Unpacked the car, put in the first load of wash and patted the dog Now, it is time to catch up on all the news that occurred in my five-day absence — due to my school system’s adoption of a balanced calendar that shortens the summer and imposes week-long breaks in September and February on top of the holiday and spring breaks.
Cobb was on the same schedule — until a lively school board meeting last night.
Looks like Cobb acted with lightening speed to revert back to the “traditional” school calendar. And upset some parents in the process.
Without addressing the merits of the vote, I confess to surprise that any school board would move this quickly after less than a year with the so-called balanced calendar. I thought this would be one of those study committee things that took at least three months to come to a final vote.
But according to the AJC, Cobb will now start school on Aug. 15, rather than Aug. 1, which is when my kids go back this year. (As far as I know, there is no movement here in Decatur to switch back.)
More than 20 parents, teachers and students spoke about the calendar at the board meeting, and dozens more held signs and listened. Most were in favor of keeping the current schedule. However, board members who voted for the traditional format said it would save the district millions in summer utility bills.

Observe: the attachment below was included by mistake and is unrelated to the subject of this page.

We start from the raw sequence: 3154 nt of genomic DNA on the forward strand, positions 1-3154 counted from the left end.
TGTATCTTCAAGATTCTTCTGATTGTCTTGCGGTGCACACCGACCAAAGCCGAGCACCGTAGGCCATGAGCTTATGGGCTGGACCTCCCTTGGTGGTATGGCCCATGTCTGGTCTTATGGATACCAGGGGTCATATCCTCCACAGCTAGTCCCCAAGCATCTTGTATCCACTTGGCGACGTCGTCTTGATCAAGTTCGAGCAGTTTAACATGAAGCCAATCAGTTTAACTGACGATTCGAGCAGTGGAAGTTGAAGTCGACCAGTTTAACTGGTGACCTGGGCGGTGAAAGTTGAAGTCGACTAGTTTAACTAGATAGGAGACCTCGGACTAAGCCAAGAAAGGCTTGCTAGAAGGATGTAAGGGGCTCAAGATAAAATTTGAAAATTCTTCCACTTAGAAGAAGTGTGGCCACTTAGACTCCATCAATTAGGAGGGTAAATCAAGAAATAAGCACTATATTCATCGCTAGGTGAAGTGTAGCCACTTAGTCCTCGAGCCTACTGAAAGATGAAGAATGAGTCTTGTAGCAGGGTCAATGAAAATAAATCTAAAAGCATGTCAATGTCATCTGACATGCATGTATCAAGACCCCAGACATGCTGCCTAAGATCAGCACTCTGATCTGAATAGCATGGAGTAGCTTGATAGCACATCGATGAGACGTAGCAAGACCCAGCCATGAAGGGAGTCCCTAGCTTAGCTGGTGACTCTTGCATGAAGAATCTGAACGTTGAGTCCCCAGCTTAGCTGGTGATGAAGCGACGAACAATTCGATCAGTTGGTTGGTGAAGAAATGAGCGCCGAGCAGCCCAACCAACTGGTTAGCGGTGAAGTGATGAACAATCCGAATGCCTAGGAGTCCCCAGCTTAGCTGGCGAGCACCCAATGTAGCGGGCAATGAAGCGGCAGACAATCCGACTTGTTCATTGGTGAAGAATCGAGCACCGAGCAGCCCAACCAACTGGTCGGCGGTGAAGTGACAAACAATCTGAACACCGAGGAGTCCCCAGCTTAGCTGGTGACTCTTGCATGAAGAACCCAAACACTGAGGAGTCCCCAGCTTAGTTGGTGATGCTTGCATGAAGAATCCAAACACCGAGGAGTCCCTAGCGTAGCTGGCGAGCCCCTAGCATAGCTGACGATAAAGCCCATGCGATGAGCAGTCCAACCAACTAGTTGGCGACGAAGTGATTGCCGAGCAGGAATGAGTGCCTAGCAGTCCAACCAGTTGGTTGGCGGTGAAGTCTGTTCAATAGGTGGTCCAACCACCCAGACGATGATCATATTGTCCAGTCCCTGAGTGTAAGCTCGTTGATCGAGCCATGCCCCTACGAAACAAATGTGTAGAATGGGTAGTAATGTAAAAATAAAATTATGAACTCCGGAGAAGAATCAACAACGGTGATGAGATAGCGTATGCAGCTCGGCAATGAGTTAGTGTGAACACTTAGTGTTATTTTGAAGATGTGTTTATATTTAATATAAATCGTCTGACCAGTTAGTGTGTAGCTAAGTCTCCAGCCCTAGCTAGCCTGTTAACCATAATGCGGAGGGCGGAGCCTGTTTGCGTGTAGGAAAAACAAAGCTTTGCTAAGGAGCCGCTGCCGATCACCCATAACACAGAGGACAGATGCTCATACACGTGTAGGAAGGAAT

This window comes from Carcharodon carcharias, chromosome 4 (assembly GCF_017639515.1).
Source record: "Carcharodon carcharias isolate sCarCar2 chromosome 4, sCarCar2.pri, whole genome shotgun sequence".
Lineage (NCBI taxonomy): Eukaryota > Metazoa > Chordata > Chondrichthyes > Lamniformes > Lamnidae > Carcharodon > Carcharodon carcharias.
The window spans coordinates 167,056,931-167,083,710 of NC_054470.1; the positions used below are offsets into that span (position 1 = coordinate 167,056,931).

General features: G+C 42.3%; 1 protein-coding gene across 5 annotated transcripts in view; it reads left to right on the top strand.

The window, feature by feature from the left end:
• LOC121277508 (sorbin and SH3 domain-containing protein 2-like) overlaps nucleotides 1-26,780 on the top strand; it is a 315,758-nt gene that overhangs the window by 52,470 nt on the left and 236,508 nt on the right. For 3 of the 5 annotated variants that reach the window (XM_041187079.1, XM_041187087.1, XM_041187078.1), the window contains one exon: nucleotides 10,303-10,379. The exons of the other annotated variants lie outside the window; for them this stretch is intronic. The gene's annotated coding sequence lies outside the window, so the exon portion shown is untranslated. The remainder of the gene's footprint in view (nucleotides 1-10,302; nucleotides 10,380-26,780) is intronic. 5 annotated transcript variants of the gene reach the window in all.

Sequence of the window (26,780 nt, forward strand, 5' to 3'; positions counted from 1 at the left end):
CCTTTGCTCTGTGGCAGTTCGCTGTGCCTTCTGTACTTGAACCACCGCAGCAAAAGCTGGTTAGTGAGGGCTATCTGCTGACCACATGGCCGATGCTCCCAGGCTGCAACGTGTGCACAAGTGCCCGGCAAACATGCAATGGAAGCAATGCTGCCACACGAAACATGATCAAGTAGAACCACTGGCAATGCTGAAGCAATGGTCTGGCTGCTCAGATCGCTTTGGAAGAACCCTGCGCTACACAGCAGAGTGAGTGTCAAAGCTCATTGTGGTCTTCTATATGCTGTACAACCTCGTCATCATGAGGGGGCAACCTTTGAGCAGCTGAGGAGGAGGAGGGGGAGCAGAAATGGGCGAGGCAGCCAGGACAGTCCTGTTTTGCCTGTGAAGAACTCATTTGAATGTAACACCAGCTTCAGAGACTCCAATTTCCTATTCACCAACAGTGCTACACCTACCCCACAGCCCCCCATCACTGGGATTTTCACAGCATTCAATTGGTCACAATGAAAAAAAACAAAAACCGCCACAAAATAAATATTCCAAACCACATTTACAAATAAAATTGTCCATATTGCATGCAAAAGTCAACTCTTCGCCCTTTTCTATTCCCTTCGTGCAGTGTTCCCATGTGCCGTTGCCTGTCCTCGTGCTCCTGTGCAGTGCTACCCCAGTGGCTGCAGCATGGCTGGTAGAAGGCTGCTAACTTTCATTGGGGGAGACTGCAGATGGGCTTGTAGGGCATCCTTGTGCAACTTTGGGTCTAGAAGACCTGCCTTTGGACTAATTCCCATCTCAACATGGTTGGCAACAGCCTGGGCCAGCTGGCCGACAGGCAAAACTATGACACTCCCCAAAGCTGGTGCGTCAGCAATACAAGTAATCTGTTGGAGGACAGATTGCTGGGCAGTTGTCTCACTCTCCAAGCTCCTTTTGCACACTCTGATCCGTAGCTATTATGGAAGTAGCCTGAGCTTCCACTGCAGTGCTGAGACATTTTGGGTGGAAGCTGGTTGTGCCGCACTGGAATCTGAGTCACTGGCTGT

“I was very concerned about academic achievement and the budget, and that’s what we’re looking at,” said Kathleen Angelucci, who represents the North Cobb area.
According to an online survey conducted by the district, 77.2 percent of one-time respondents supported keeping the Aug. 1 start date, while 14.7 percent voted to start Aug. 15. The remaining 8 percent supported an Aug. 17 start date. Officials estimate about 38,500 people responded to the survey, some voting multiple times.
Parents who spoke in favor of the balanced calendar said walking away from the schedule would be disruptive to the system. Some pleaded with the board to stop debating the calendar and focus on other issues, such as the budget and the superintendent search.
“The legislators are in session — there are going to be budget cuts. This will affect how we can deliver the quality education our system provides,” said Karen Hallacy, who spoke to the board. “I hope you can move on from the calendar discussion and work on the academic achievement of our students.”
The balanced calendar was approved with the intention of a three-year trial period and the goal of improving student achievement by providing time for students to rest or get extra academic help. Supporters said it’s too soon to tell if it has had a positive effect on test scores.
“There is no new data we have to consider. We haven’t completed a single school year under the balanced calendar,” said Dara Fairgrieves, who spoke to the board. “Only when we have the facts can we make a firm decision and have an intelligent debate on the factual and not the emotional.”
Those who feel passionately about the traditional calendar said it is a better fiscal choice. Some board members even campaigned on a promise to nix the spread-out school year.
“Voters went to the ballot box,” said Vivian Jackson, a parent. “We do not want this experiment to continue another year.”
–From Maureen Downey, for the AJC Get Schooled blog